How does Isaias compare to other storms to hit the DC region?

Tropical Storm Isaias barreled up the coast Tuesday, bringing damaging winds and buckets of rain that flooded some D.C.-area roadways.

But how does Isaias stack up to other tropical disturbances that have hit the D.C. region?

For one thing, Isaias is far from the worst storm to impact the region, but it does share something with those other more powerful storms: a common first letter.

The D.C. region seems to attract “I-named” storms.

For example, the last hurricane to directly impact the region was Irene in 2011. The storm made landfall on Aug. 27, 2011, near Cape Lookout, North Carolina, as a Category 1 storm and brought heavy rainfall to the region — up to 11.5 inches in some areas in Southern Maryland.

In 2004, the remnants of Hurricane Ivan spawned several tornadoes in Maryland and Virginia — the largest outbreak ever in Virginia.

People look over the water damage from Hurricane Isabel in flooded historic downtown Annapolis, including the market house, background, Friday, Sept. 19, 2003. (AP Photo/Susan Walsh)

The year before that, in 2003, Hurricane Isabel brought tropical storm force wind gusts and surge flooding. Then-Virginia Gov. Mark Warner called it “probably the worst storm in a generation.”

Isabel was the deadliest, costliest and most intense hurricane in that Atlantic hurricane season, according to meteorologist Chris Strong with the National Weather Service in Sterling, Virginia.

“It’s a very devastating track for storms coming at us directly rather than something that’s coming more up the coast,” he said. “And Isabel was just massive amounts of tidal flooding and trees down, knocking power out to many, many people.”

However, earlier storms packed even more powerful punches to the region.

Workers are busy in Washington, disposing of trees felled on the U.S. Capitol grounds by Hurricane Hazel, Oct. 16, 1954. (AP Photo)

Another storm that was the worst to hit the region in terms of the powerful winds was in 1954: Hurricane Hazel brought wind gusts of 98 mph and set a record that has yet to be broken.

Back-to-back Hurricanes Connie and Diane in 1955, as well as Agnes in 1972, were just as destructive — but through major flooding instead of high winds. Agnes dumped more than 12 inches of rain in a short amount of time, washing away homes and roads, and killing 13 people in Virginia and 19 people in Maryland.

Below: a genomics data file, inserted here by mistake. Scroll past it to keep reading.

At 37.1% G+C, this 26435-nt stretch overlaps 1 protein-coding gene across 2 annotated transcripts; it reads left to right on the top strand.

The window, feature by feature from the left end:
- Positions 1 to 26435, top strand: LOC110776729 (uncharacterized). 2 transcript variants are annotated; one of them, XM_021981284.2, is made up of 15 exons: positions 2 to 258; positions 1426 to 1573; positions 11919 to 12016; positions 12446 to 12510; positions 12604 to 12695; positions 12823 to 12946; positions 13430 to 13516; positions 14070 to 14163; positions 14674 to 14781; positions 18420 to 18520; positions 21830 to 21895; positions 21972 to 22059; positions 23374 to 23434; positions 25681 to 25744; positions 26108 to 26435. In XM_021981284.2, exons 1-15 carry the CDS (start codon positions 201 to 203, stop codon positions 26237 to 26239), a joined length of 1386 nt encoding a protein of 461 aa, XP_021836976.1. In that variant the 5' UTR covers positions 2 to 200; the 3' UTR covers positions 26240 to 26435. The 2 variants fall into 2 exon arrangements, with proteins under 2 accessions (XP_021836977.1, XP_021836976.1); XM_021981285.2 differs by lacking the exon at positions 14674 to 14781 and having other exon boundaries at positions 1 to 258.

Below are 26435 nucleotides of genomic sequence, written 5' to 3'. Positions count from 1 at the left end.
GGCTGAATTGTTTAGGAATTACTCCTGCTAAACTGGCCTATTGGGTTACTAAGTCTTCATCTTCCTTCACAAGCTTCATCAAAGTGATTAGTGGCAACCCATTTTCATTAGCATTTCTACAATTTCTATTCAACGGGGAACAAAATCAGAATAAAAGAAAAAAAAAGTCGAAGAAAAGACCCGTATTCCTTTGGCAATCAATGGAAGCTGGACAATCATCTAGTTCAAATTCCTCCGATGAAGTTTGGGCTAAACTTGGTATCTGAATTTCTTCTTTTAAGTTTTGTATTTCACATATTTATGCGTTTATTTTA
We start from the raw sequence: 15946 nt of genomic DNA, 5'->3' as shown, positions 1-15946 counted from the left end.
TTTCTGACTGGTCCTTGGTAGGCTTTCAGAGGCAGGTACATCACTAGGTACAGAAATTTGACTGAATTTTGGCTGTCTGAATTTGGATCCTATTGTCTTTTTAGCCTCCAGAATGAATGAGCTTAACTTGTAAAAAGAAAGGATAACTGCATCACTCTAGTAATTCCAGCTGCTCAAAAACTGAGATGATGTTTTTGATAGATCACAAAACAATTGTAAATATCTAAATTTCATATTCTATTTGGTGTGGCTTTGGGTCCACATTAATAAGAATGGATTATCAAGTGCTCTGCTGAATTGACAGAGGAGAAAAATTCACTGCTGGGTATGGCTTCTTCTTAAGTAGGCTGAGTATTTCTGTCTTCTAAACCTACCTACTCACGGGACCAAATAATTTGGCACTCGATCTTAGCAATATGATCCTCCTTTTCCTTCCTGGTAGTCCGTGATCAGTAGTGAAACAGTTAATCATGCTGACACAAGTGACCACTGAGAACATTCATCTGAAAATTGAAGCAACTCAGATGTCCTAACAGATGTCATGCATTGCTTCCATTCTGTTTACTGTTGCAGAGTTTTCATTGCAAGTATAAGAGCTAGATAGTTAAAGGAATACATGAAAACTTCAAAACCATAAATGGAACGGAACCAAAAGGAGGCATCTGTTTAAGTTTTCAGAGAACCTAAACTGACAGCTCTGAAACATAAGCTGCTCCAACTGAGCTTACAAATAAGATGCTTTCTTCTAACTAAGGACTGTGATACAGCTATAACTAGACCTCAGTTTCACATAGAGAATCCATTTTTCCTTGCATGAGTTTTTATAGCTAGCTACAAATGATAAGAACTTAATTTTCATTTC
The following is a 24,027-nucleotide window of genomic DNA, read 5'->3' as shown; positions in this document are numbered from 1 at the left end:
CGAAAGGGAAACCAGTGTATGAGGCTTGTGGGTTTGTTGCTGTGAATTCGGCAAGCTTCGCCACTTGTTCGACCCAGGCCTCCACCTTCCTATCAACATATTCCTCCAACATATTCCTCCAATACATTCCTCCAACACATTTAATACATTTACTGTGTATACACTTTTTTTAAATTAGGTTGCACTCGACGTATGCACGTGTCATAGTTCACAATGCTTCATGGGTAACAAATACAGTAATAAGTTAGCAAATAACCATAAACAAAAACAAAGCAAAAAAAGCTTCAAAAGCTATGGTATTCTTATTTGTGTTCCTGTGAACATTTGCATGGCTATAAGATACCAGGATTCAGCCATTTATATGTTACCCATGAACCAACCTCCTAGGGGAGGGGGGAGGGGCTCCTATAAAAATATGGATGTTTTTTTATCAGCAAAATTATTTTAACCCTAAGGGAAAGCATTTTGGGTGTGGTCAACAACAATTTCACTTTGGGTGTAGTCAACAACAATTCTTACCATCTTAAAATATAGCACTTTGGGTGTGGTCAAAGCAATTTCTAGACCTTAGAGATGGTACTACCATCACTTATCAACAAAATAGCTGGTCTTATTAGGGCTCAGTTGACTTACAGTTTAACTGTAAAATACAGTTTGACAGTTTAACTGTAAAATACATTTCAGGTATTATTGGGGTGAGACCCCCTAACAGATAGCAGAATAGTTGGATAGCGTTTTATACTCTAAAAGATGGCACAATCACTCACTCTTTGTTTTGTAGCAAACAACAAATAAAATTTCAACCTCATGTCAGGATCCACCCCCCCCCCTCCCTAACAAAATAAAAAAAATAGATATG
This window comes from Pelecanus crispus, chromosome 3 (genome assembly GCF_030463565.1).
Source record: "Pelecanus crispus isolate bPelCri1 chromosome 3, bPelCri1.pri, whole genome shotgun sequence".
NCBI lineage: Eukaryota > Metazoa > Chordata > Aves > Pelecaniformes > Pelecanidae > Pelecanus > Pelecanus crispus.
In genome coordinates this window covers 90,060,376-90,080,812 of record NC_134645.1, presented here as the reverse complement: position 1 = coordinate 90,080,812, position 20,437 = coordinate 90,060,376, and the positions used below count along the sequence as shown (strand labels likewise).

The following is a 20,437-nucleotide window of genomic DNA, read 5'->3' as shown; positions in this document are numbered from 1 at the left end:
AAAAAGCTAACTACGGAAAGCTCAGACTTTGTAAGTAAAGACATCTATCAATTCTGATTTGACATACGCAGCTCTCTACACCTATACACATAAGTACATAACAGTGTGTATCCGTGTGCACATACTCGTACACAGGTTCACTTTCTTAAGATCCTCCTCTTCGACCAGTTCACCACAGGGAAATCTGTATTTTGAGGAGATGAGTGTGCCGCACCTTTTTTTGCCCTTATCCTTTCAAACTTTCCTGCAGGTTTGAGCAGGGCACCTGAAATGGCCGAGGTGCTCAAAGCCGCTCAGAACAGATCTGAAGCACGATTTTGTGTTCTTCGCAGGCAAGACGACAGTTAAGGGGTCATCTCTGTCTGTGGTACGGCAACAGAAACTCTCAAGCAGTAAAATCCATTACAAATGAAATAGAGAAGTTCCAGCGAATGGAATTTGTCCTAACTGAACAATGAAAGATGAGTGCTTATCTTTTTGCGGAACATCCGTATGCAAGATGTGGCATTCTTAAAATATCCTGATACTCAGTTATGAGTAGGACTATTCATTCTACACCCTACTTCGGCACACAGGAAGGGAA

More tree damage in Leonardtown, Maryland. (WTOP/Michelle Basch)
Sheared-off trees on Point Lookout Road, in Leonardstown, Maryland. (WTOP/Michelle Basch)
An overturned RV in Leonardtown, Maryland. (WTOP/Michelle Basch)
An uprooted tree in Leonardtown, Maryland, Aug. 4, 2020. (WTOP/Michelle Basch)
One of the many huge, uprooted trees near Charlie Mills’ home along Point Lookout Rd. in Leonardtown, Maryland, where the National Weather Service said a tornado was seen touching down Tuesday morning. (Michelle Basch/WTOP)
Windflowers (yes, that’s the common name) in the D.C. area survived Isaias. (Kate Ryan/WTOP)
A Pepco crew assesses a fallen oak tree on 27th Street Northwest, south of Military Road, on Tuesday, Aug. 4, 2020. (WTOP/Dave Dildine)
truck accident on West Lake Drive
On West Lake Drive near Tuckerman Lane in Montgomery County, a truck driver was struck by a falling tree. (Courtesy Montgomery Co. Fire and Rescue/Pete Piringer)
car travels through a puddle
A car passes through a deep puddle on flood-prone Broad Branch Road in Northwest D.C. (WTOP/Dave Dildine)
Main Street in Ellicott City looked good around 8 a.m. Tuesday morning but with several hours of rain still to come. If rain becomes torrential, new alarms can warn of flooding. (Neal Augenstein/WTOP)
Main Street in Ellicott City flows downhill to the Patuxent River. While a rising river after lots of rain is always a potential problem, in Ellicott City the 2016/2018 devastating floods were from torrential rain in short period of time. (Neal Augenstein/WTOP)
No Parking signs in place on Main Street. Many businesses in this stretch were devastated in 2018 and 2016 floods. (Neal Augenstein/WTOP)
Old Town Alexandria sandbags in front of a business
Sandbags are up against the doors of Old Town Books in Alexandria. Old Town is prone to flooding. (WTOP/Melissa Howell)
Old Town Alexandria is prone to flooding. The city ran out of sandbags when they were distributed on Aug. 3. (WTOP/Melissa Howell)
truck accident on West Lake Drive
car travels through a puddle
Old Town Alexandria sandbags in front of a business

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Jack Moore

Jack Moore joined as a digital writer/editor in July 2016. Previous to his current role, he covered federal government management and technology as the news editor at, part of Government Executive Media Group.

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